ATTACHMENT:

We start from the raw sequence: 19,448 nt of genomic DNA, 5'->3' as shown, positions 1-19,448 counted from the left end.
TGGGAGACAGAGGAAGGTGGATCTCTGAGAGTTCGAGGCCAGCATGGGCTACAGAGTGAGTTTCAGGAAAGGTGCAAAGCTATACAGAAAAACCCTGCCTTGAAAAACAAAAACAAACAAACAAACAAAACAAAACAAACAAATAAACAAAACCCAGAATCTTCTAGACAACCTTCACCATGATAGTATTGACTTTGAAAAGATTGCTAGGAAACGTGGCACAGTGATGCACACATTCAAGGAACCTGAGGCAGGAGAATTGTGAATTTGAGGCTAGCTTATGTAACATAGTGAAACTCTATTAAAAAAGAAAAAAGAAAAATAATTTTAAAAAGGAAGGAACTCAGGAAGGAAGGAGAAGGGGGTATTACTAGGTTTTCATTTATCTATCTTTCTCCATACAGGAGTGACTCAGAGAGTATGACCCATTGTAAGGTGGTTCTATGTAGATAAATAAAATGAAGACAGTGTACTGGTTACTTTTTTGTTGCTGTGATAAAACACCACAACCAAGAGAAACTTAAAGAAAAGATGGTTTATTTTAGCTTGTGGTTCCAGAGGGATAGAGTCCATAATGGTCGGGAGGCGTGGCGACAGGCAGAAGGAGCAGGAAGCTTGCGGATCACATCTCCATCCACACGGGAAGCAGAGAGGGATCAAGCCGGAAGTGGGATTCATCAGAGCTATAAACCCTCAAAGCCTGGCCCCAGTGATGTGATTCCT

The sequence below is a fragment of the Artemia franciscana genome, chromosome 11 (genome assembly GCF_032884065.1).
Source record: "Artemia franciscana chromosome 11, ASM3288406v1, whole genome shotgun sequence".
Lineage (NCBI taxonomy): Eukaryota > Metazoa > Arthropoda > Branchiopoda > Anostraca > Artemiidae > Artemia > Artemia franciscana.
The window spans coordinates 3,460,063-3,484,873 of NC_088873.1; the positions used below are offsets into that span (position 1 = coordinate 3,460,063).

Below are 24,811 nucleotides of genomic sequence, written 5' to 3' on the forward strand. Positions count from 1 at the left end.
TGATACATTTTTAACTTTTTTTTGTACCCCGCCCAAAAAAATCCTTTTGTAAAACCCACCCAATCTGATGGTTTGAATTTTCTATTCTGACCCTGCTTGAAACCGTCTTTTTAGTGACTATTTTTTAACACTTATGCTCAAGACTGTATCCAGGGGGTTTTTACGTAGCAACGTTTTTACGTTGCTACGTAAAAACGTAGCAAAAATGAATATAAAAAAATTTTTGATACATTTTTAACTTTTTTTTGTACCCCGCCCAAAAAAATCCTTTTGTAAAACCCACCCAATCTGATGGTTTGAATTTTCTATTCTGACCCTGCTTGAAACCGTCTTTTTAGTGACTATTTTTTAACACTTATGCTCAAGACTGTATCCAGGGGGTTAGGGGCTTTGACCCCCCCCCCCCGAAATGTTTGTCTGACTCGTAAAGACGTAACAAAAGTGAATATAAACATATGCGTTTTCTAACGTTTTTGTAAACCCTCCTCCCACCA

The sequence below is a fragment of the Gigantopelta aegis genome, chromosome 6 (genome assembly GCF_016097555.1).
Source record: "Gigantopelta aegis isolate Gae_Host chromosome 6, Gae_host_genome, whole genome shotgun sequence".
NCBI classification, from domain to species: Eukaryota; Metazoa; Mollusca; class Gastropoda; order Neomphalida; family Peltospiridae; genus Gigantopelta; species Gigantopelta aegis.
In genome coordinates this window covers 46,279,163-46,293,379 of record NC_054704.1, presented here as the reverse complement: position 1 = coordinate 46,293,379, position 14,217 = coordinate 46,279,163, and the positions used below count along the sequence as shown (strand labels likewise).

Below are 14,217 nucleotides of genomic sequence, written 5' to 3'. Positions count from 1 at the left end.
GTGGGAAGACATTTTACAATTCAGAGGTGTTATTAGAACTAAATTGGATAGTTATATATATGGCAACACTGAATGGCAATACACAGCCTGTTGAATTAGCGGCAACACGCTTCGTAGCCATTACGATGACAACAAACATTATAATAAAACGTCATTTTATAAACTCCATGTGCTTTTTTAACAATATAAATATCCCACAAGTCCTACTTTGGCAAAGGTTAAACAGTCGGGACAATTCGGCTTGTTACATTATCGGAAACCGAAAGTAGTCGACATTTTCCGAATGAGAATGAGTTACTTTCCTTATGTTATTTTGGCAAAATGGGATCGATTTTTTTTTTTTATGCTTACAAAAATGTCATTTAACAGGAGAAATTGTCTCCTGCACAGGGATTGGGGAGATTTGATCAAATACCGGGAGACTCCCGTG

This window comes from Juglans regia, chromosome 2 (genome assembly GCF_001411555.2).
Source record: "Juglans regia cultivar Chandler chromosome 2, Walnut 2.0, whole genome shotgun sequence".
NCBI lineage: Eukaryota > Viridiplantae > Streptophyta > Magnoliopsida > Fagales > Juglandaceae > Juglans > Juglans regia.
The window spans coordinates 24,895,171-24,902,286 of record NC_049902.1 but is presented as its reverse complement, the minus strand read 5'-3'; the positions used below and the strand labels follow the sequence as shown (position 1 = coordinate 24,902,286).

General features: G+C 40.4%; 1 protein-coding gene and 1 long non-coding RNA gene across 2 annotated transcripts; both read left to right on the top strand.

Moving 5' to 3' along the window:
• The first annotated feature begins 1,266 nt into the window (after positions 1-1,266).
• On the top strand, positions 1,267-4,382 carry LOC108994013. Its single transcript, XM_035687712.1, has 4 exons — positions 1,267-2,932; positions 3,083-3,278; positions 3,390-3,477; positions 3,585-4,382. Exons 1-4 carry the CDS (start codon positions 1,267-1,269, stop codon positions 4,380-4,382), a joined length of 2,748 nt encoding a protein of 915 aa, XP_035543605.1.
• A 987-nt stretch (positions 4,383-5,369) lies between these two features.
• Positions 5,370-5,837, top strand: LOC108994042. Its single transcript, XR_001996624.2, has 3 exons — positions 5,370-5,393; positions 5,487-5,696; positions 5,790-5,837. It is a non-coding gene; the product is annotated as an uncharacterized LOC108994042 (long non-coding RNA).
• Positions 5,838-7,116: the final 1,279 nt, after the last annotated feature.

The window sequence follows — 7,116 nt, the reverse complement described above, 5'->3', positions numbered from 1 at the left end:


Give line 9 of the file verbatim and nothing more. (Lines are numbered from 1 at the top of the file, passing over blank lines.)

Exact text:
The sequence below is a fragment of the Gigantopelta aegis genome, chromosome 6 (genome assembly GCF_016097555.1).